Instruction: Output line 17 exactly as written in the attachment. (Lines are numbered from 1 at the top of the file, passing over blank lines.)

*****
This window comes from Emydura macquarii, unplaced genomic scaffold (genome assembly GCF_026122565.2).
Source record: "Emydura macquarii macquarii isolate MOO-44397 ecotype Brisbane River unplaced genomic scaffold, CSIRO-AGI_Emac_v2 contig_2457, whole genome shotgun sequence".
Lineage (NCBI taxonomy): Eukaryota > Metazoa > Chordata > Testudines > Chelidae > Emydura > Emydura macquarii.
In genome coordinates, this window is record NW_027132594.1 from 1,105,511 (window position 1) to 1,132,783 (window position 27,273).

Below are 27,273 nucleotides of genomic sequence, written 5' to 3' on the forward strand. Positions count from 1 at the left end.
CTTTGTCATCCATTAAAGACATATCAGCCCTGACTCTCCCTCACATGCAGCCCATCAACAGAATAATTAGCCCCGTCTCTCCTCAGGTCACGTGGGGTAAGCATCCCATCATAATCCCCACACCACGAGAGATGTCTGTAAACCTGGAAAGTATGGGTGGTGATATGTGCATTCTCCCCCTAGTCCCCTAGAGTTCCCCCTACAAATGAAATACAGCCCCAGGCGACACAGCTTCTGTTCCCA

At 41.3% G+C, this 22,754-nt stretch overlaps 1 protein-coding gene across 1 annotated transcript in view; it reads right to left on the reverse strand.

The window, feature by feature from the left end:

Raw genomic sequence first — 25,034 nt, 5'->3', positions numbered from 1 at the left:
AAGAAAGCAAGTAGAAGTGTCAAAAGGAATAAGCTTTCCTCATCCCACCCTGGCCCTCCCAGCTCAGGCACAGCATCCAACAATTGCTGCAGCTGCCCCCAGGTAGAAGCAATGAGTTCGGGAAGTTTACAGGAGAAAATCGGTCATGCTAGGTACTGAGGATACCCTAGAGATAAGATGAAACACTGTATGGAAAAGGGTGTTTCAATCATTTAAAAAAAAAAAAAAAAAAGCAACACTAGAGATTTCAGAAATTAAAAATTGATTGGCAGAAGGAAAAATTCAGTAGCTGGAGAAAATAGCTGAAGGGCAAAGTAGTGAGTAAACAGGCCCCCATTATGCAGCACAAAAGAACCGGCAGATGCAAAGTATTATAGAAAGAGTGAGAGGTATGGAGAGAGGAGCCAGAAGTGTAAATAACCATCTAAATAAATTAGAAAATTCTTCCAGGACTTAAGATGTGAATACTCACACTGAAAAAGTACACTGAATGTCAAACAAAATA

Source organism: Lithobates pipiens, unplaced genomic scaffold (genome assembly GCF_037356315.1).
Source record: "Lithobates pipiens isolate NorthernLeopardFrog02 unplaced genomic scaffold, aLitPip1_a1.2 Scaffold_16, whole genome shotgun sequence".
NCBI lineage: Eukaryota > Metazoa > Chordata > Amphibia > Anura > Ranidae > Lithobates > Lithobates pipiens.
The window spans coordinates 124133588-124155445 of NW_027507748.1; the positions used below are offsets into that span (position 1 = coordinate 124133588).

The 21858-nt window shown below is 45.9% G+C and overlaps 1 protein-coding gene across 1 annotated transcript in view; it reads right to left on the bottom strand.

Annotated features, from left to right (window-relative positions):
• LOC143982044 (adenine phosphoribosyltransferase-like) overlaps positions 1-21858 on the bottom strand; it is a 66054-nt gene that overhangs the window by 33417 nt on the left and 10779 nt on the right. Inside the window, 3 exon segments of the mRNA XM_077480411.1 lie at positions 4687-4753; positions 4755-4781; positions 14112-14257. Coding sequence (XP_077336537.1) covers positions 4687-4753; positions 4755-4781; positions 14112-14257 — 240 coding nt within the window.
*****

• LOC143982044 (adenine phosphoribosyltransferase-like) overlaps positions 1-21858 on the bottom strand; it is a 66054-nt gene that overhangs the window by 33417 nt on the left and 10779 nt on the right. Inside the window, 3 exon segments of the mRNA XM_077480411.1 lie at positions 4687-4753; positions 4755-4781; positions 14112-14257. Coding sequence (XP_077336537.1) covers positions 4687-4753; positions 4755-4781; positions 14112-14257 — 240 coding nt within the window.